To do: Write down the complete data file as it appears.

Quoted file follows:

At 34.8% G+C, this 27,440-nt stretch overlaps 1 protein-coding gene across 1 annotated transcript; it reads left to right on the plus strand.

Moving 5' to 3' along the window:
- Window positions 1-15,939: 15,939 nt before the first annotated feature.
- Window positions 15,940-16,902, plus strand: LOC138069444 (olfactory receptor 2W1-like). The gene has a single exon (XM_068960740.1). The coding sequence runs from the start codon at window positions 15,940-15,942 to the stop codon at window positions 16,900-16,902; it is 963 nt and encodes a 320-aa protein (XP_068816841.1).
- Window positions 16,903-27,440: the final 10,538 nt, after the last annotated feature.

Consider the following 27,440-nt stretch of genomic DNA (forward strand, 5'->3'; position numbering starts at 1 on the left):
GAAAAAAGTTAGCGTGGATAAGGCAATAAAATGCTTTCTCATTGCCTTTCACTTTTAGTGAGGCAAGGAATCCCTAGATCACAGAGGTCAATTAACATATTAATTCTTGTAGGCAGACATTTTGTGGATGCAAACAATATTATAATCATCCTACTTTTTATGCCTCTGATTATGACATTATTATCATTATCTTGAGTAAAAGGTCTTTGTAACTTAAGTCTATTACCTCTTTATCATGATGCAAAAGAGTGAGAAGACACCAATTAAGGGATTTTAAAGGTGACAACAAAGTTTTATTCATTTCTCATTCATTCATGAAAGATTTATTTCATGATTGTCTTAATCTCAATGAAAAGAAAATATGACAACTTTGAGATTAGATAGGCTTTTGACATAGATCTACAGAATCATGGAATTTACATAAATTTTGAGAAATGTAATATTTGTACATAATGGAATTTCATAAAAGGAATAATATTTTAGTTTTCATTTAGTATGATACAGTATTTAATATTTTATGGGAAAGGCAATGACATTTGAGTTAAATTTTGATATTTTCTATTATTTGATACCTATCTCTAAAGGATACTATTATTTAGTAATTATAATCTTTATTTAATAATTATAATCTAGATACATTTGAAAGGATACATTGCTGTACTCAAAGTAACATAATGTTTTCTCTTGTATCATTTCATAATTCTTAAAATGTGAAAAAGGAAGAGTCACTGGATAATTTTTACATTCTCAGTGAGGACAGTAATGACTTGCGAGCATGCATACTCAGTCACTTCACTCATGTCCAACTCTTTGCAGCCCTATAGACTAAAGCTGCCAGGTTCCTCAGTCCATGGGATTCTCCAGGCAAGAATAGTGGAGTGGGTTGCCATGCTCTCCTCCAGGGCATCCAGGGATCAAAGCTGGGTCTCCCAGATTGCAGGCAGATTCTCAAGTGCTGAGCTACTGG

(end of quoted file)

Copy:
At 34.8% G+C, this 27,440-nt stretch overlaps 1 protein-coding gene across 1 annotated transcript; it reads left to right on the plus strand.

Moving 5' to 3' along the window:
- Window positions 1-15,939: 15,939 nt before the first annotated feature.
- Window positions 15,940-16,902, plus strand: LOC138069444 (olfactory receptor 2W1-like). The gene has a single exon (XM_068960740.1). The coding sequence runs from the start codon at window positions 15,940-15,942 to the stop codon at window positions 16,900-16,902; it is 963 nt and encodes a 320-aa protein (XP_068816841.1).
- Window positions 16,903-27,440: the final 10,538 nt, after the last annotated feature.

Consider the following 27,440-nt stretch of genomic DNA (forward strand, 5'->3'; position numbering starts at 1 on the left):
GAAAAAAGTTAGCGTGGATAAGGCAATAAAATGCTTTCTCATTGCCTTTCACTTTTAGTGAGGCAAGGAATCCCTAGATCACAGAGGTCAATTAACATATTAATTCTTGTAGGCAGACATTTTGTGGATGCAAACAATATTATAATCATCCTACTTTTTATGCCTCTGATTATGACATTATTATCATTATCTTGAGTAAAAGGTCTTTGTAACTTAAGTCTATTACCTCTTTATCATGATGCAAAAGAGTGAGAAGACACCAATTAAGGGATTTTAAAGGTGACAACAAAGTTTTATTCATTTCTCATTCATTCATGAAAGATTTATTTCATGATTGTCTTAATCTCAATGAAAAGAAAATATGACAACTTTGAGATTAGATAGGCTTTTGACATAGATCTACAGAATCATGGAATTTACATAAATTTTGAGAAATGTAATATTTGTACATAATGGAATTTCATAAAAGGAATAATATTTTAGTTTTCATTTAGTATGATACAGTATTTAATATTTTATGGGAAAGGCAATGACATTTGAGTTAAATTTTGATATTTTCTATTATTTGATACCTATCTCTAAAGGATACTATTATTTAGTAATTATAATCTTTATTTAATAATTATAATCTAGATACATTTGAAAGGATACATTGCTGTACTCAAAGTAACATAATGTTTTCTCTTGTATCATTTCATAATTCTTAAAATGTGAAAAAGGAAGAGTCACTGGATAATTTTTACATTCTCAGTGAGGACAGTAATGACTTGCGAGCATGCATACTCAGTCACTTCACTCATGTCCAACTCTTTGCAGCCCTATAGACTAAAGCTGCCAGGTTCCTCAGTCCATGGGATTCTCCAGGCAAGAATAGTGGAGTGGGTTGCCATGCTCTCCTCCAGGGCATCCAGGGATCAAAGCTGGGTCTCCCAGATTGCAGGCAGATTCTCAAGTGCTGAGCTACTGG